The unhappiness that accompanies the animal magnetism of Stella and Stanley’s marriage reveals itself when Stanley hosts a drunken poker game with his male friends at the apartment. Blanche gets under Stanley’s skin, especially when she starts to win the affections of his close friend Mitch. After Mitch has been absent for a while, speaking with Blanche in the bedroom, Stanley erupts, storms into the bedroom, and throws the radio out of the window. When Stella yells at Stanley and defends Blanche, Stanley beats her. The men pull him off, the poker game breaks up, and Blanche and Stella escape to their upstairs neighbour Eunice’s apartment. A short while later, Stanley is remorseful and cries up to Stella to forgive him. To Blanche’s alarm, Stella returns to Stanley and embraces him passionately. Mitch meets Blanche outside of the Kowalski flat and comforts her in her distress.

The next day, Blanche tries to convince Stella to leave Stanley for a better man whose social status equals Stella’s. Blanche suggests that she and Stella contact a millionaire named Shep Huntleigh for help escaping from New Orleans; when Stella laughs at her, Blanche reveals that she is completely broke. Stanley walks in as Blanche is making fun of him and secretly overhears Blanche and Stella’s conversation. Later, he threatens Blanche with hints that he has heard rumours of her disreputable past. She is visibly dismayed.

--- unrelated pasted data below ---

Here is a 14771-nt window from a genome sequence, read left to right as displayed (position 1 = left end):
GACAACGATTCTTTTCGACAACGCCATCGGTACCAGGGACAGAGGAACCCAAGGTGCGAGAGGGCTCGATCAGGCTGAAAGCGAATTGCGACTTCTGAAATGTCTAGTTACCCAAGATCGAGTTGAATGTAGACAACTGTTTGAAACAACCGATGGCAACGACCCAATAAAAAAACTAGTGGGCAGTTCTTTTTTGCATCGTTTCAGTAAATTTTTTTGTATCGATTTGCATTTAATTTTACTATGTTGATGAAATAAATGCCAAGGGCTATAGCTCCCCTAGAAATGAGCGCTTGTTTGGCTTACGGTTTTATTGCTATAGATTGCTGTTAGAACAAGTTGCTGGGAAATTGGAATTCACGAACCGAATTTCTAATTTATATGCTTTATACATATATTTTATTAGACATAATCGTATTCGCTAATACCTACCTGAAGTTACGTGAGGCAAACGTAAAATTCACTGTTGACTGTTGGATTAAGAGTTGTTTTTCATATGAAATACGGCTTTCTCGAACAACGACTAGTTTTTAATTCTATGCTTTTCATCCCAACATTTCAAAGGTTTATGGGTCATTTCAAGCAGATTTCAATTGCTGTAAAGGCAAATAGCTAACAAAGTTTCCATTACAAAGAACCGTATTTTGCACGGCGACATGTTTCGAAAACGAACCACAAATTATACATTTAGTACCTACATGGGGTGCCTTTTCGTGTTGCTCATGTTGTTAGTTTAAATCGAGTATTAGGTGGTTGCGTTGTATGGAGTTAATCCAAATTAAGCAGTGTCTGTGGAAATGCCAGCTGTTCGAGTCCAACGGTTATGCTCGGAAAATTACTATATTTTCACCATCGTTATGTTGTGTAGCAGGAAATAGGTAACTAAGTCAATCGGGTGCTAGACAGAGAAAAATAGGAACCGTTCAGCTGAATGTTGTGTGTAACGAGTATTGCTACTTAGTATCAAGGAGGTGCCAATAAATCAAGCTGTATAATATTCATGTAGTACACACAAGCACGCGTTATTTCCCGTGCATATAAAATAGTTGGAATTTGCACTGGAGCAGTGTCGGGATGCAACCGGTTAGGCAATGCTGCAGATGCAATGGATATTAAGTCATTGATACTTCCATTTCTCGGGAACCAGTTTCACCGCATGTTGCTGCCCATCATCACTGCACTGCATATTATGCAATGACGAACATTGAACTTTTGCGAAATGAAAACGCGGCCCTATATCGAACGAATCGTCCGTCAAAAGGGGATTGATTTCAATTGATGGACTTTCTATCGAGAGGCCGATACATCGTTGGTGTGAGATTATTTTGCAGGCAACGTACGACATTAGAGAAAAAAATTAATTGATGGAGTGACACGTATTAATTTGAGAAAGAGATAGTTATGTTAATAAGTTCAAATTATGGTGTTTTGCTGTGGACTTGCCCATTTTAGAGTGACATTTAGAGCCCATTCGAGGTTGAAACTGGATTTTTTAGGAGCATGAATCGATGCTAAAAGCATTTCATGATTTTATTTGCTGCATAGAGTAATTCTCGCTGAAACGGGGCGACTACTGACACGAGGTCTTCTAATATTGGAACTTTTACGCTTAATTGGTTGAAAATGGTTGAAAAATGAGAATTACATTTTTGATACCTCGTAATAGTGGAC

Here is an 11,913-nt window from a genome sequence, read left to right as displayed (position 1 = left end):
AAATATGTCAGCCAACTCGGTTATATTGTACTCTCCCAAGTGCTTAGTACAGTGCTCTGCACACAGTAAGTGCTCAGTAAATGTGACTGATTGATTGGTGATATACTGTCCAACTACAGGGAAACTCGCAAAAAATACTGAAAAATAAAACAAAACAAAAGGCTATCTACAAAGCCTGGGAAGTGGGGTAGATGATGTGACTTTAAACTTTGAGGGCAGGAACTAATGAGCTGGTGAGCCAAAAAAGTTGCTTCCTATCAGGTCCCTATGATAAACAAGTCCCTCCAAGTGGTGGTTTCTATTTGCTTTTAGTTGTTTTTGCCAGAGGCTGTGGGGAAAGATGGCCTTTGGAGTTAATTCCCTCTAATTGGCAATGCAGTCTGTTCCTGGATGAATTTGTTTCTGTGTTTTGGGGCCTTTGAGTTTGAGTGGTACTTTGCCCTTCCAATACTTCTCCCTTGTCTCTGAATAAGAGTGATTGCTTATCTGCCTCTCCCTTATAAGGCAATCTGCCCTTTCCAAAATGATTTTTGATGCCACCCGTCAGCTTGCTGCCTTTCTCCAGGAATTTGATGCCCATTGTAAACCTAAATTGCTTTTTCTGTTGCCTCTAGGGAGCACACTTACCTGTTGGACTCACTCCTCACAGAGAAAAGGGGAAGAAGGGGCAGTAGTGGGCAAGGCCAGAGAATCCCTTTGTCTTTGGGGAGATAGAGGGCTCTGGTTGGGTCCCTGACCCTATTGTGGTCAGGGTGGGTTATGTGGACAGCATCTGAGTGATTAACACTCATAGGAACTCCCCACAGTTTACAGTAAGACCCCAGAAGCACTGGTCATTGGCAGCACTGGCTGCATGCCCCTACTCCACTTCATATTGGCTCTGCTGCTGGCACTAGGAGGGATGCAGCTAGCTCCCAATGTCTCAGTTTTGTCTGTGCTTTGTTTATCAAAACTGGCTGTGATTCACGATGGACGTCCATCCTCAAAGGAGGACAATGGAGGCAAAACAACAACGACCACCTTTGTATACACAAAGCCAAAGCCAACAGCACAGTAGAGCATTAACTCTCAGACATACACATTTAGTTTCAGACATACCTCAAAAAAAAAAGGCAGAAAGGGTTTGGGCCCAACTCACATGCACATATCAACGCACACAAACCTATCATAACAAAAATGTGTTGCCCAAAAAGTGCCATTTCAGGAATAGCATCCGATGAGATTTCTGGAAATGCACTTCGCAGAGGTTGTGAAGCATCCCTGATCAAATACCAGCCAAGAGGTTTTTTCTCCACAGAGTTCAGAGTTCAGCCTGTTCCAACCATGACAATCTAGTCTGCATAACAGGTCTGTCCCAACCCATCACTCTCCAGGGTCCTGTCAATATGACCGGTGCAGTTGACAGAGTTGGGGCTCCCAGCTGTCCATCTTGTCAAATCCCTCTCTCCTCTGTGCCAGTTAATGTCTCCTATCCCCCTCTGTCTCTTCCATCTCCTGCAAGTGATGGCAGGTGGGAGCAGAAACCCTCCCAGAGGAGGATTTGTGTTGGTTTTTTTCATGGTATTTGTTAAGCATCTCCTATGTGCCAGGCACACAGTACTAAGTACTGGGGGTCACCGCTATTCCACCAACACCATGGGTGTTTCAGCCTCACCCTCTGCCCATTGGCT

While Blanche is alone in the apartment one evening, waiting for Mitch to pick her up for a date, a teenage boy comes by to collect money for the newspaper. Blanche doesn’t have any money for him, but she hits on him and gives him a lustful kiss. Soon after the boy departs, Mitch arrives, and they go on their date. When Blanche returns, she is exhausted and clearly has been uneasy for the entire night about the rumours Stanley mentioned earlier. In a surprisingly sincere heart-to-heart discussion with Mitch, Blanche reveals the greatest tragedy of her past. Years ago, her young husband committed suicide after she discovered and chastised him for his homosexuality. Mitch describes his own loss of a former love, and he tells Blanche that they need each other.


 When the next scene begins, about one month has passed. It is the afternoon of Blanche’s birthday. Stella is preparing a dinner for Blanche, Mitch, Stanley, and herself, when Stanley comes in to tell her that he has learned news of Blanche’s sordid past. He says that after losing the DuBois mansion, Blanche moved into a fleabag motel from which she was eventually evicted because of her numerous sexual liaisons. Also, she was fired from her job as a schoolteacher because the principal discovered that she was having an affair with a teenage student. Stella is horrified to learn that Stanley has told Mitch these stories about Blanche.

The birthday dinner comes and goes, but Mitch never arrives. Stanley indicates to Blanche that he is aware of her past. For a birthday present, he gives her a one-way bus ticket back to Laurel. Stanley’s cruelty so disturbs Stella that it appears the Kowalski household is about to break up, but the onset of Stella’s labour prevents the imminent fight.